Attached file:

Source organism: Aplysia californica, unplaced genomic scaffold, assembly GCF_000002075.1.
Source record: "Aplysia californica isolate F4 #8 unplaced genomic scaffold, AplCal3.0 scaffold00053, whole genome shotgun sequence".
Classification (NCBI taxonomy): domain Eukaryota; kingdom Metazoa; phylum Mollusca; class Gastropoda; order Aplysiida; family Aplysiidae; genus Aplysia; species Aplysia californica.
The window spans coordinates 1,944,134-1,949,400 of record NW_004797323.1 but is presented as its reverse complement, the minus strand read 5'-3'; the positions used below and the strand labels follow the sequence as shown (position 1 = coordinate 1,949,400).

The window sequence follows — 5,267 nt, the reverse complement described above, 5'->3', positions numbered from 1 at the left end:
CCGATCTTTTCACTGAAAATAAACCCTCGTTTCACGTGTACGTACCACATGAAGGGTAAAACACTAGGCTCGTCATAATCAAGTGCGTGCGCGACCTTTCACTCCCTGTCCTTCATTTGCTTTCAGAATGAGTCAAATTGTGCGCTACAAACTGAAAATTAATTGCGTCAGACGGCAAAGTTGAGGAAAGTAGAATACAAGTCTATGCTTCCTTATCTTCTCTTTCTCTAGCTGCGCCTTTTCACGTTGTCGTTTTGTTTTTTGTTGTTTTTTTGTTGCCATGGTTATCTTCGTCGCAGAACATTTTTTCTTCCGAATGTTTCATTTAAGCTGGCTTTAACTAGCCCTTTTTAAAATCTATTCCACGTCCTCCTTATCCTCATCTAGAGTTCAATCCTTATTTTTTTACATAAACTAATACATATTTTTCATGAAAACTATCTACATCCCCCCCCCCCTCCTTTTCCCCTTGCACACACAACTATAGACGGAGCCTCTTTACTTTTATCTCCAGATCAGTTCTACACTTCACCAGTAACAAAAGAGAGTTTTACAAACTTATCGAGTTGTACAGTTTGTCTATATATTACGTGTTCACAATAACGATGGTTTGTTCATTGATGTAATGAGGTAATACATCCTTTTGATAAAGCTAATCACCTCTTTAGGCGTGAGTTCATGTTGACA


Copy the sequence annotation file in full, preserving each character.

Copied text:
Source organism: Aplysia californica, unplaced genomic scaffold, assembly GCF_000002075.1.
Source record: "Aplysia californica isolate F4 #8 unplaced genomic scaffold, AplCal3.0 scaffold00053, whole genome shotgun sequence".
Classification (NCBI taxonomy): domain Eukaryota; kingdom Metazoa; phylum Mollusca; class Gastropoda; order Aplysiida; family Aplysiidae; genus Aplysia; species Aplysia californica.
The window spans coordinates 1,944,134-1,949,400 of record NW_004797323.1 but is presented as its reverse complement, the minus strand read 5'-3'; the positions used below and the strand labels follow the sequence as shown (position 1 = coordinate 1,949,400).

The window sequence follows — 5,267 nt, the reverse complement described above, 5'->3', positions numbered from 1 at the left end:
CCGATCTTTTCACTGAAAATAAACCCTCGTTTCACGTGTACGTACCACATGAAGGGTAAAACACTAGGCTCGTCATAATCAAGTGCGTGCGCGACCTTTCACTCCCTGTCCTTCATTTGCTTTCAGAATGAGTCAAATTGTGCGCTACAAACTGAAAATTAATTGCGTCAGACGGCAAAGTTGAGGAAAGTAGAATACAAGTCTATGCTTCCTTATCTTCTCTTTCTCTAGCTGCGCCTTTTCACGTTGTCGTTTTGTTTTTTGTTGTTTTTTTGTTGCCATGGTTATCTTCGTCGCAGAACATTTTTTCTTCCGAATGTTTCATTTAAGCTGGCTTTAACTAGCCCTTTTTAAAATCTATTCCACGTCCTCCTTATCCTCATCTAGAGTTCAATCCTTATTTTTTTACATAAACTAATACATATTTTTCATGAAAACTATCTACATCCCCCCCCCCCTCCTTTTCCCCTTGCACACACAACTATAGACGGAGCCTCTTTACTTTTATCTCCAGATCAGTTCTACACTTCACCAGTAACAAAAGAGAGTTTTACAAACTTATCGAGTTGTACAGTTTGTCTATATATTACGTGTTCACAATAACGATGGTTTGTTCATTGATGTAATGAGGTAATACATCCTTTTGATAAAGCTAATCACCTCTTTAGGCGTGAGTTCATGTTGACA